The Forthcoder Diaries -- 2011 May 27

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Mentifex

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May 27, 2011, 4:46:24 PM5/27/11
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Am 27. Mai 2011, Freitag Morgen im SB/RB.
Yesterday I gave up a splendid chance to
go down to the U District Eigerwand and
relive my undergraduate youth. As the day
wore on, I kept having second thoughts --
until I achieved some major MindForth
programming.

[etwas später, in der RBCC]
I switched from coding the JavaScript AI
http://www.scn.org/~mentifex/AiMind.html
back into MindForth because I need to
see the intermittent activation levels
quite clearly. But when I tried entering
some sample input yesterday, I saw
that there were lots of festering problems
that I had to work on before I could
concentrate on neural inhibition in
response to KB queries. I typed in
the sentence, "Birds eat bugs," and
the Forth AI could not even assign
grammatical number properly.

After I found out that I could not solve
the problem in the AudRecog module,
I quickly intuited that I needed to couch
my troubleshooting in the rubric of
expecting the input of nouns. After all,
if we want properly to assign the num(ber)
of nouns, we had better be looking for
nouns in the first place. So I decided to
insert some special code into the area
of the mind handling auditory input, but
I had to coordinate the process with the
EnParser module.

I started by using some test code in the
AudInput module to detect the letter "S"
passing by. I made some sort of "IF"
blunder that cost me a lot of time and
distress -- the program kept crashing
when I even pressed a key at the "ok"
prompt.

Then I had to put in more and more
diagnostics so as to see the visible
and invisible input stream. I let the
letter "S" set the "num(ber)" variable
to two anywhere in the input word,
with the presumption that only a
terminal "S" had to govern the
terminal setting of the "num" variable.
But I also had to block the influence of
the ASCII 32 "SPACE" character and
the ASCII 13 "CR" (carriage-return)
character, because the noun is not
recognized and stored in auditory
memory until it is followed by either
a space or a carriage-return. And
it worked! Suddenly the AI was
assigning plural number to "birds"
and "bugs" as input words. And when
I typed in "Osprey eat bugs," the AI
corrected the verb form and responded,
"OSPREY EATS BUGS".

I need such basic I/O functionality working
before I can write complex code for neural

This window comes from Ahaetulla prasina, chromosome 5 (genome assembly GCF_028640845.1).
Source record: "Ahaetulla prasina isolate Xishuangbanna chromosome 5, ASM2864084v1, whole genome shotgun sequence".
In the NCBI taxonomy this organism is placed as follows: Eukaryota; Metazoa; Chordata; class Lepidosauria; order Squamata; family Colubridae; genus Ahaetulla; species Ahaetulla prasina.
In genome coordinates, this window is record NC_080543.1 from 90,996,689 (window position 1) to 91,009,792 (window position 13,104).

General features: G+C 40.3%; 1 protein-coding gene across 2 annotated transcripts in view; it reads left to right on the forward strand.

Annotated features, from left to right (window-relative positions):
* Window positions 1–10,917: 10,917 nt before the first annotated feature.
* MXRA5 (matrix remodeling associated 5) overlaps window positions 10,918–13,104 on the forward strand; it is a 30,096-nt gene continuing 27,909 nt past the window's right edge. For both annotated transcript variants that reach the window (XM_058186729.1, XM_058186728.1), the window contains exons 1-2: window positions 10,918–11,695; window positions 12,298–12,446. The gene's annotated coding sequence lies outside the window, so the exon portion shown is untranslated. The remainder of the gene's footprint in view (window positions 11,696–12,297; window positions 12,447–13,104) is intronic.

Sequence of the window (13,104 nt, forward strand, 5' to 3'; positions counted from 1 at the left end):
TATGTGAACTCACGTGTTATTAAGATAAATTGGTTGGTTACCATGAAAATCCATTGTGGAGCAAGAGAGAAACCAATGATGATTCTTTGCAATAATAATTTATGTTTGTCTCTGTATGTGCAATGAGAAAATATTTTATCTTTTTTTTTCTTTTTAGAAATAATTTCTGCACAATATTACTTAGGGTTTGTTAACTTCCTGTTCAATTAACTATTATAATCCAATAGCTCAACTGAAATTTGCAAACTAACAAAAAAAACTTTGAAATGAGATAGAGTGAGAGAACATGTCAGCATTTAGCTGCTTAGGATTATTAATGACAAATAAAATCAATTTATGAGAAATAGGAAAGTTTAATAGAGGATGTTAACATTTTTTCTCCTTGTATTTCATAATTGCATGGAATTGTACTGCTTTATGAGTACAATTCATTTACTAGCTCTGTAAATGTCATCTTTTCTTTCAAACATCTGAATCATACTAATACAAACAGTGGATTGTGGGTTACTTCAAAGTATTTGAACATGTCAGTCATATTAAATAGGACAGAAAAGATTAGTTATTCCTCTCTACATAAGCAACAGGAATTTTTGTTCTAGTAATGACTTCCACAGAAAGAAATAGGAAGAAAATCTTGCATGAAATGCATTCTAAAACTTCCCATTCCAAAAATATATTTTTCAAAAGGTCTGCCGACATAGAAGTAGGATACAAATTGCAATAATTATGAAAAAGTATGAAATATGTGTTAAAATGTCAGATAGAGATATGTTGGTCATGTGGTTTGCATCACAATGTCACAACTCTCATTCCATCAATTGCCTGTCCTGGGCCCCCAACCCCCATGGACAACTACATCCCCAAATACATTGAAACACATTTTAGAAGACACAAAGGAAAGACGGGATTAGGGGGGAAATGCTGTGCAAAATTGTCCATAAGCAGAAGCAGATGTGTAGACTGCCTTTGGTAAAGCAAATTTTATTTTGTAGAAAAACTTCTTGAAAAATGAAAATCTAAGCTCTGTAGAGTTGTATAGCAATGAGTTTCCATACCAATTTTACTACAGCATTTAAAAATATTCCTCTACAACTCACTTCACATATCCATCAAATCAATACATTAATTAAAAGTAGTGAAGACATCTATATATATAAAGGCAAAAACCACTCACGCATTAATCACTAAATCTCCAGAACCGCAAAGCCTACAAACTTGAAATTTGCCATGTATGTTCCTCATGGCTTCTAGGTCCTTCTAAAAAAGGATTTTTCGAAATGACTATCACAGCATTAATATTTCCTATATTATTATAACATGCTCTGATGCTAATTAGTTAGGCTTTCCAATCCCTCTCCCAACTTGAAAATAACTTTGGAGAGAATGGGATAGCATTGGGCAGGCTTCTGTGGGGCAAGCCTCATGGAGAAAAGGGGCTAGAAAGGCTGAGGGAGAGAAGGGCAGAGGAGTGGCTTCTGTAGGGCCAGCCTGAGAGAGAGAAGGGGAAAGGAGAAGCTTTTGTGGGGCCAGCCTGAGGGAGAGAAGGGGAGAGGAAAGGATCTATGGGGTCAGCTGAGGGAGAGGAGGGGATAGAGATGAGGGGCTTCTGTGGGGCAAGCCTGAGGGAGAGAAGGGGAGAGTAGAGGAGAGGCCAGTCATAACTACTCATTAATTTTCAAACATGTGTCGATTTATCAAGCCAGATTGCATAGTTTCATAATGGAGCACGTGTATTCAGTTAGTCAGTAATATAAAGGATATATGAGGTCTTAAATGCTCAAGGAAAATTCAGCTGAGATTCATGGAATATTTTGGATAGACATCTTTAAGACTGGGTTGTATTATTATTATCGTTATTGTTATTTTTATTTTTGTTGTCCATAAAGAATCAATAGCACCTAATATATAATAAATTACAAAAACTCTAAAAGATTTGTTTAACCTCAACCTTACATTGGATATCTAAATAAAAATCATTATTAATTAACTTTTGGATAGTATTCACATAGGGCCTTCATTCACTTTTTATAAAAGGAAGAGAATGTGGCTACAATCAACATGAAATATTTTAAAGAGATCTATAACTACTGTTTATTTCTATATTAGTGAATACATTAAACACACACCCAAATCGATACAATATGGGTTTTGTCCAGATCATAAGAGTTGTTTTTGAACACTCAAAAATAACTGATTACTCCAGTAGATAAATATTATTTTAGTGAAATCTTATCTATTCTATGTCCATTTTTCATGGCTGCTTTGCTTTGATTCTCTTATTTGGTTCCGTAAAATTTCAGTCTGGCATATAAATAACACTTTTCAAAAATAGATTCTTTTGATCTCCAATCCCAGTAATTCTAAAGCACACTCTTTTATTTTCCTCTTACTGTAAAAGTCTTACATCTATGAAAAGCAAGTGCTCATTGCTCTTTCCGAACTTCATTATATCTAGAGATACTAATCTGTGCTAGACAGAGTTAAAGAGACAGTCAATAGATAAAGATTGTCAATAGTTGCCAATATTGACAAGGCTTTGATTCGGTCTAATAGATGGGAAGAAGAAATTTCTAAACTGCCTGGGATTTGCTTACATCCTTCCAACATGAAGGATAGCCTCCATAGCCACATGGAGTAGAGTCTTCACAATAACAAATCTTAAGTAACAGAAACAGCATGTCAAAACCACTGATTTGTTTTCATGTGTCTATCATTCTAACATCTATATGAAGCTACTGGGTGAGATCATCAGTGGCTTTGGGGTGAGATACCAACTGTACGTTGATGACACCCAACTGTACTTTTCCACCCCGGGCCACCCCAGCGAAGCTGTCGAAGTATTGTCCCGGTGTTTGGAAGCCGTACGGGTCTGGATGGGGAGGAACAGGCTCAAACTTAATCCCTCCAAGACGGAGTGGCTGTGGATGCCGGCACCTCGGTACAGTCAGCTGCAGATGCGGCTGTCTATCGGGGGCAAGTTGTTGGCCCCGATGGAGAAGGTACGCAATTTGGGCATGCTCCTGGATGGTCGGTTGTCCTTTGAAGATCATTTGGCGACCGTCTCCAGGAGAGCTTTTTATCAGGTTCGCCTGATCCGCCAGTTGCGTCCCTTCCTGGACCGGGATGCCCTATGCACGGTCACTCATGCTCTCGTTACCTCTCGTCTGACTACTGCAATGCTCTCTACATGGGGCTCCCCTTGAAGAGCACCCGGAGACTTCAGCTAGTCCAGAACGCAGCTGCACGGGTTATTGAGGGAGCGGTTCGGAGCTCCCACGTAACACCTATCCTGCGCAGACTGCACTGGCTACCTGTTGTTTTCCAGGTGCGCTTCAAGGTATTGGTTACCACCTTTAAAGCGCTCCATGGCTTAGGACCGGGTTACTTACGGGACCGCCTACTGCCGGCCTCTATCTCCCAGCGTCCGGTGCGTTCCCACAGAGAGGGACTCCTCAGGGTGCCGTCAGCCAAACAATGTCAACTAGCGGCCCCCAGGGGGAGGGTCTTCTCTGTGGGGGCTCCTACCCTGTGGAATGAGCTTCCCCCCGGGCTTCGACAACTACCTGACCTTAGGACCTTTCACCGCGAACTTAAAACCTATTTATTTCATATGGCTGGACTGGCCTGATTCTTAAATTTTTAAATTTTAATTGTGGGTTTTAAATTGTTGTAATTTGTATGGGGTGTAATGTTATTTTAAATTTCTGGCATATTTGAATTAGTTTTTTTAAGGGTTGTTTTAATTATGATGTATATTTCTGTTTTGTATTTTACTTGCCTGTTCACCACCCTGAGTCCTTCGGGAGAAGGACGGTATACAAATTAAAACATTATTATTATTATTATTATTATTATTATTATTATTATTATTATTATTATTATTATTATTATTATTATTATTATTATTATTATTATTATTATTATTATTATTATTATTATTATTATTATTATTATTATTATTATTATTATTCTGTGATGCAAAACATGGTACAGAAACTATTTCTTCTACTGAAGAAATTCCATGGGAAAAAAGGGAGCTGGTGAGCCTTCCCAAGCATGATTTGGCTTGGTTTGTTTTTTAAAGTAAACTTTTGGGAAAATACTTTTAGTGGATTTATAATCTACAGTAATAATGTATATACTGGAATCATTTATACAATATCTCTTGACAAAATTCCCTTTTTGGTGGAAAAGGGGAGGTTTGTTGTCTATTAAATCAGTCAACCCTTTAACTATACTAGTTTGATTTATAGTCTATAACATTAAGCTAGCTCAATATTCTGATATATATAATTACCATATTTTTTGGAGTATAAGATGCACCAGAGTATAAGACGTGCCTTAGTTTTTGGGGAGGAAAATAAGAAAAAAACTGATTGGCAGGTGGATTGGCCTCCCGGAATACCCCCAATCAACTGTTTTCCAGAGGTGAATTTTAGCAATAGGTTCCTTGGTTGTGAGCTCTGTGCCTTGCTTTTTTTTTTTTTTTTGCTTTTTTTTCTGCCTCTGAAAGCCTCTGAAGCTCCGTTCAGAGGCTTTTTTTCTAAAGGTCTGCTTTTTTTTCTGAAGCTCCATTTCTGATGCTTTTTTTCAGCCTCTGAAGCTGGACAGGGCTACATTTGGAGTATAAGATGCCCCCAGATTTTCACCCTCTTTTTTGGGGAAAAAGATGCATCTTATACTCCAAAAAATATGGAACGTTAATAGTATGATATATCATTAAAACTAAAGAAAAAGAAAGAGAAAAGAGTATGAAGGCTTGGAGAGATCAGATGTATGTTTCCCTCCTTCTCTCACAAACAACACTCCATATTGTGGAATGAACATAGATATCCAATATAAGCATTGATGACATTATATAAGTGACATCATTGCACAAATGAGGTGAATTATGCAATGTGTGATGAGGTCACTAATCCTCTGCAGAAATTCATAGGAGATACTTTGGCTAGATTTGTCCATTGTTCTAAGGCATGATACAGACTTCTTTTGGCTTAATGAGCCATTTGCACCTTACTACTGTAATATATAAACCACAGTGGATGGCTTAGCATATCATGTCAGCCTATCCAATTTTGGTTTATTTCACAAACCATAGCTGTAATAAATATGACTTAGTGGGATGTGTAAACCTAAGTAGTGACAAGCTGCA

inhibition.

So I finished writing the MFPJ AI Lab Notes
and I uploaded the 26may11A.F Mindforth
http://www.scn.org/~mentifex/mindforth.txt
to the Web. This morning I checked the
JavaScript AI and it is not yet capable
of assigning plural number to input nouns
ending in "S", so I had better update the
JavaScript code before I keep going in
MindForth. Meanwhile, today on the
powerful KCLS computers I need to
publish the latest Cyborg weblog
MFPJ entry and I need to post the text
to comp.lang.forth on Usenet.

Maybe a professional programmer
would find it ridiculously easy to do
what I did yesterday in MindForth, but
I with my meager programming skills
had a deep sense of accomplishment
and satisfaction, when I saw the AI
distinguishing between the input of
singular and plural English nouns.

Mentifex (Arthur)
--
with a tip of the hat to Che Guevara and
"The Motorcycle Diaries"

Albert van der Horst

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May 28, 2011, 11:11:26 AM5/28/11
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In article <b4086e79-1a73-4ca3...@35g2000prp.googlegroups.com>,
Mentifex <ment...@myuw.net> wrote:
<SNIP>

>After I found out that I could not solve
>the problem in the AudRecog module,
>I quickly intuited that I needed to couch
>my troubleshooting in the rubric of
>expecting the input of nouns. After all,
>if we want properly to assign the num(ber)
>of nouns, we had better be looking for
>nouns in the first place. So I decided to
>insert some special code into the area
>of the mind handling auditory input, but
>I had to coordinate the process with the
>EnParser module.

<SNIP>

If a chimpansee understands the distinction
between a verb and a noun, I'm impressed.

The way you try to teach your AI the difference, suffers
from the Kelly Bundy syndrom:
As soon as you make it understand something, something else will
have to give way.

>
>Maybe a professional programmer
>would find it ridiculously easy to do
>what I did yesterday in MindForth, but
>I with my meager programming skills
>had a deep sense of accomplishment
>and satisfaction, when I saw the AI
>distinguishing between the input of
>singular and plural English nouns.

Yes, a professional programmer probably would.

Yes, a professional designer probably would force you
to specify, then you realise you're getting nowhere and
the programming wouldn't even start.
That would be bad, probably, because you may be the frog
that escapes from the bucket of milk.
(And apparently you've nothing better to do, anyway.)

>
>Mentifex (Arthur)

Groetjes Albert

--
--
Albert van der Horst, UTRECHT,THE NETHERLANDS
Economic growth -- being exponential -- ultimately falters.
albert@spe&ar&c.xs4all.nl &=n http://home.hccnet.nl/a.w.m.van.der.horst

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